Using CSS to Control Calendar Display

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Using CSS to Control Calendar Display

One of the strongest selling points for moving to the .NET platform is the separation of code from presentation markup. One of the easiest ways to separate what your forms do from what they look like is by using Cascading Style Sheets (CSS). Listing 7.11 demonstrates how you can create cleaner, easier-to-manage code while garnering even more control over the display properties of the Calendar control.

Listing 7.11 Changing the look of the Calendar control by using CSS (7cal06.aspx).
 <%@ Page language="VB" autoeventwireup="false"%> <html> <head> <title>Chapter 7: ASP.NET Rich Controls</title> <style> .Cal { font-family: Verdana; font-size: 8pt; border-top: solid 1 black; border-bottom: solid 1 black; border-left: solid 1 white; border-right: solid 1 white; } .CalDayHeader { background: #EFEFEF; font-size: 10pt; } .CalDay A { text-decoration: none; } .CalNextPrev { font-size: 8pt; } .CalOtherMonthDay { background: #CCCCCC; } .CalOtherMonthDay A { text-decoration: none; } .CalSelectedDay { border: solid 1 red; background: white; } .CalSelector { background-color: silver; font-size: 6pt; } .CalTitle { /* not currently working in Beta 1*/ } .CalToday { background: blue; } .CalToday A { font-weight: bold; text-decoration: none; } .CalWeekend A { background: #EFEFEF; } .CalWeekend A { text-decoration: none; } </style> </head> <body>     <form runat="server">         <h3>Using Calendar</h3>         Modifying the look of the Calendar control         <br><br>         <asp:Calendar             id="Cal"             runat="server"             selectionmode="DayWeekMonth"             cssclass="Cal"             dayheaderstyle-cssclass="CalDayHeader"             daystyle-cssclass="CalDay"             nextprevstyle-cssclass="CalNextPrev"             othermonthdaystyle-cssclass="CalOtherMonthDay"             selecteddaystyle-cssclass="CalSelectedDay"             selectorstyle-cssclass="CalSelector"             titlestyle-cssclass="CalTitle"             todaydaystyle-cssclass="CalToday"             weekenddaystyle-cssclass="CalWeekend"             titlestyle-font-size="12pt"             titlestyle-font-bold="True"             prevmonthtext="<img border='0' src='images/rew.gif'>"             nextmonthtext="<img border='0' src='images/fwd.gif'>"           />     </form> </body> </html>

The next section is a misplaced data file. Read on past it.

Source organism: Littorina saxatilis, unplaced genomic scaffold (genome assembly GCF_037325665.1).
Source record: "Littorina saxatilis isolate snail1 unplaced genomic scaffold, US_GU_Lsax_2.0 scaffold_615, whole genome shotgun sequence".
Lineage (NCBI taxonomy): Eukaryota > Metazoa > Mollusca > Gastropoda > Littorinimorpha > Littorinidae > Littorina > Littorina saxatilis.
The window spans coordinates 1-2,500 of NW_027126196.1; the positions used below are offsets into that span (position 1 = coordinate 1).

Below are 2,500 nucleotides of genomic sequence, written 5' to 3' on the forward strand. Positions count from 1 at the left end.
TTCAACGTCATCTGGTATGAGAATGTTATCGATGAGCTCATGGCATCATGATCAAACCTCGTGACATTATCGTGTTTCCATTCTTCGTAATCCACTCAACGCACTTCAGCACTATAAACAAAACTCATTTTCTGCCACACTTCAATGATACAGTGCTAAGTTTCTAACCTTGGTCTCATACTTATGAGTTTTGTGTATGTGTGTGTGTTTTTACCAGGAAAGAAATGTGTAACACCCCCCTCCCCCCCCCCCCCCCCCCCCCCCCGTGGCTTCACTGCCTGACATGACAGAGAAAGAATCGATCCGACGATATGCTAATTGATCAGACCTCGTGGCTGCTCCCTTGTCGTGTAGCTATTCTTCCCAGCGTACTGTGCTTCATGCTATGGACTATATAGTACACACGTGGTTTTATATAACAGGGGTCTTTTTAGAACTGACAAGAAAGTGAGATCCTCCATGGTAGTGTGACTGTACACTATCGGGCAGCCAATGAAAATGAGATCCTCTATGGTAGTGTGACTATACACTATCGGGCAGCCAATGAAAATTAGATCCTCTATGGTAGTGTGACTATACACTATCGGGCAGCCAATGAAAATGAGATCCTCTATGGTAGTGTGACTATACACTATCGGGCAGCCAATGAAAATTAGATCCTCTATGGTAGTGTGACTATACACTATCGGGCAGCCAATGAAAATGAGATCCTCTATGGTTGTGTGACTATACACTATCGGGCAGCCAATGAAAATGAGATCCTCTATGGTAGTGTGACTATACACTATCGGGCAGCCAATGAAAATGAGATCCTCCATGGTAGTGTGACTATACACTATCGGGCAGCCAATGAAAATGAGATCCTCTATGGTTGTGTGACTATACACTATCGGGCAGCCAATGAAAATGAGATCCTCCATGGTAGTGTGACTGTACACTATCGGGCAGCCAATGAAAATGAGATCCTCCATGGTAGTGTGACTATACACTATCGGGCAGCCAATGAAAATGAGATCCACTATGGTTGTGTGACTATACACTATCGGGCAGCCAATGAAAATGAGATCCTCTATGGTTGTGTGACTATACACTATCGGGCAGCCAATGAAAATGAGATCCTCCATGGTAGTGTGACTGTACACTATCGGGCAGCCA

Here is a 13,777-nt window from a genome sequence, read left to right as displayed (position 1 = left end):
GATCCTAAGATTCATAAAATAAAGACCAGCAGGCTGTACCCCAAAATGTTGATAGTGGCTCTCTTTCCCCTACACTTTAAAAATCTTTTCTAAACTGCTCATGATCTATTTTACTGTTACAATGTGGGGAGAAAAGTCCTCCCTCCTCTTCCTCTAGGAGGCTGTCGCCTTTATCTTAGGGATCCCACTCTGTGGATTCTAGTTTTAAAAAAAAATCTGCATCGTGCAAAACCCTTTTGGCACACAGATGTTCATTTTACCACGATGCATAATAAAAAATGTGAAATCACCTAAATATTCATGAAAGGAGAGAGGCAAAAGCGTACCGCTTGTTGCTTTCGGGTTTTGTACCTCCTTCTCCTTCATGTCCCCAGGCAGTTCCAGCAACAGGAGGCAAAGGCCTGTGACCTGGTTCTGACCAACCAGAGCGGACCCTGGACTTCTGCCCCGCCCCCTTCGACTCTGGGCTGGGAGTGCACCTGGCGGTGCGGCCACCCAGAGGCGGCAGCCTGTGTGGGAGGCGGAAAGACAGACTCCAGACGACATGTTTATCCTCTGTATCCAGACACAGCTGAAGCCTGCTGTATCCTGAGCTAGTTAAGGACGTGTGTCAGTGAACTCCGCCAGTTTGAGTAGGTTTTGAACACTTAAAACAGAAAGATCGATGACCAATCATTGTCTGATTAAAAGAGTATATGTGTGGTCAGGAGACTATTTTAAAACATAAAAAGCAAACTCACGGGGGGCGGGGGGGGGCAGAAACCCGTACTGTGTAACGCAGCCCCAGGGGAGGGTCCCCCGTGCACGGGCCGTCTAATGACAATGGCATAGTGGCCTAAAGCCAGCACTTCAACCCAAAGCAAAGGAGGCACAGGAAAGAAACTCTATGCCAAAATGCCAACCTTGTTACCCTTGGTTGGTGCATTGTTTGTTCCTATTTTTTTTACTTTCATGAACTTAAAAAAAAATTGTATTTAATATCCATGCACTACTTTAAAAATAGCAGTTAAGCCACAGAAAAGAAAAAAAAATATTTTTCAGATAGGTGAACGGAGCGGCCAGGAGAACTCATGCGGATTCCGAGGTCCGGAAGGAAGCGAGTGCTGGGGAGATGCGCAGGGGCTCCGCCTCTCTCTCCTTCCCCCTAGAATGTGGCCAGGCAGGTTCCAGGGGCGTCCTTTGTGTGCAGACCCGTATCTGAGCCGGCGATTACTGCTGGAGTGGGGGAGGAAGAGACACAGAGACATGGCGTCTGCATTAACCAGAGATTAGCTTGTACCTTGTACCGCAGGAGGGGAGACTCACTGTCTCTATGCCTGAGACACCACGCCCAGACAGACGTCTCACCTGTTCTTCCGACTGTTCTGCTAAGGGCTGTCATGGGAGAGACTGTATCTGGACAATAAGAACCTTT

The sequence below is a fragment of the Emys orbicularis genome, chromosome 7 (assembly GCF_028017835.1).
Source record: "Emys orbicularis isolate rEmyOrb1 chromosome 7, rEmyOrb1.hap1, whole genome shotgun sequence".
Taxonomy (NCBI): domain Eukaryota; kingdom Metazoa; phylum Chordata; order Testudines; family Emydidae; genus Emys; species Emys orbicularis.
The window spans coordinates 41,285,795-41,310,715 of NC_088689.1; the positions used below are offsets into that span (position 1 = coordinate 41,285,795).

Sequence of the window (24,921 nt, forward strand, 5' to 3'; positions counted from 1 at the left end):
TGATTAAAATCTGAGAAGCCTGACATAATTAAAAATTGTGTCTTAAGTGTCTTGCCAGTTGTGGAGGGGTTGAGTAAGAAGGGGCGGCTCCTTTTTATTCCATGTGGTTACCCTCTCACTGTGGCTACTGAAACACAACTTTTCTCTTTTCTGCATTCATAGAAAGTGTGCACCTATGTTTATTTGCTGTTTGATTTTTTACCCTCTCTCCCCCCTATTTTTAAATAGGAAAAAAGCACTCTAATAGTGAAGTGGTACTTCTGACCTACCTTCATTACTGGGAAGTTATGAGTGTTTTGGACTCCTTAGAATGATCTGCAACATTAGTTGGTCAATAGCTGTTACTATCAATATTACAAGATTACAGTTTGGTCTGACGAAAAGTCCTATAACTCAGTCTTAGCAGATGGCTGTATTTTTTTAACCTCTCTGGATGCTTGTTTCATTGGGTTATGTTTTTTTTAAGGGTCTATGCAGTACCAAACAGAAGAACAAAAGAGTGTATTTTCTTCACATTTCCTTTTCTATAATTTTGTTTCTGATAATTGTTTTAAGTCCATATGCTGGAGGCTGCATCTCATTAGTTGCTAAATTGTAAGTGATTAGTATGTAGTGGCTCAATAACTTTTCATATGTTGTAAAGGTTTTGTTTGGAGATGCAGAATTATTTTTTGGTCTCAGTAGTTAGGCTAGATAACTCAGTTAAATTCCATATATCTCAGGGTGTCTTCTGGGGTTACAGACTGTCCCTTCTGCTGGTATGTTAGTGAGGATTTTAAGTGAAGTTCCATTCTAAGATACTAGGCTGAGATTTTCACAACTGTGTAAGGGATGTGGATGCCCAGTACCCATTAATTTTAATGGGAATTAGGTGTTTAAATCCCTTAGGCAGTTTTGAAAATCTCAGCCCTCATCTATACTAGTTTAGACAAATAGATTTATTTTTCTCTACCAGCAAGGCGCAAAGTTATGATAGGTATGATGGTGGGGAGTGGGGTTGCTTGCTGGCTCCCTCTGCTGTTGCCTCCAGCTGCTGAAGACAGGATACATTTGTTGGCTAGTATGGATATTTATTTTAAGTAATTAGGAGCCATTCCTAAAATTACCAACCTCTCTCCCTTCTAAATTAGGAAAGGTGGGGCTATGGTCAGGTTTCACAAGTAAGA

Figure 7.9 shows the output from Listing 6.11.

Figure 7.9. Changing the look of the Calendar using style sheets.

In this example, we've completely separated the display properties from the actual control declaration simply by assigning the CssClass property for each style unit of the calendar. These CSS classes are defined in the <style> section in the head of the document. We could just as easily have included these definitions in an external linked style sheet for an even greater degree of code separation. One of the benefits for using CSS classes instead of inline style properties ”in addition to cleaner code ”is the ability to reuse these class definitions. If you wanted to include two identical-looking calendar controls on the same page or on different pages, using inline style properties creates a great amount of duplicate code. Also, modifications made to one calendar would have to be copied to the second calendar control to keep the controls identical. By using CSS classes in linked style sheets, changes made to the style sheet cascade across the entire site. This greatly increases manageability by allowing Web designers to modify the look of the site without handling the actual Web form code.

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Asp. Net. By Example
ASP.NET by Example
ISBN: 0789725622
EAN: 2147483647
Year: 2001
Pages: 154

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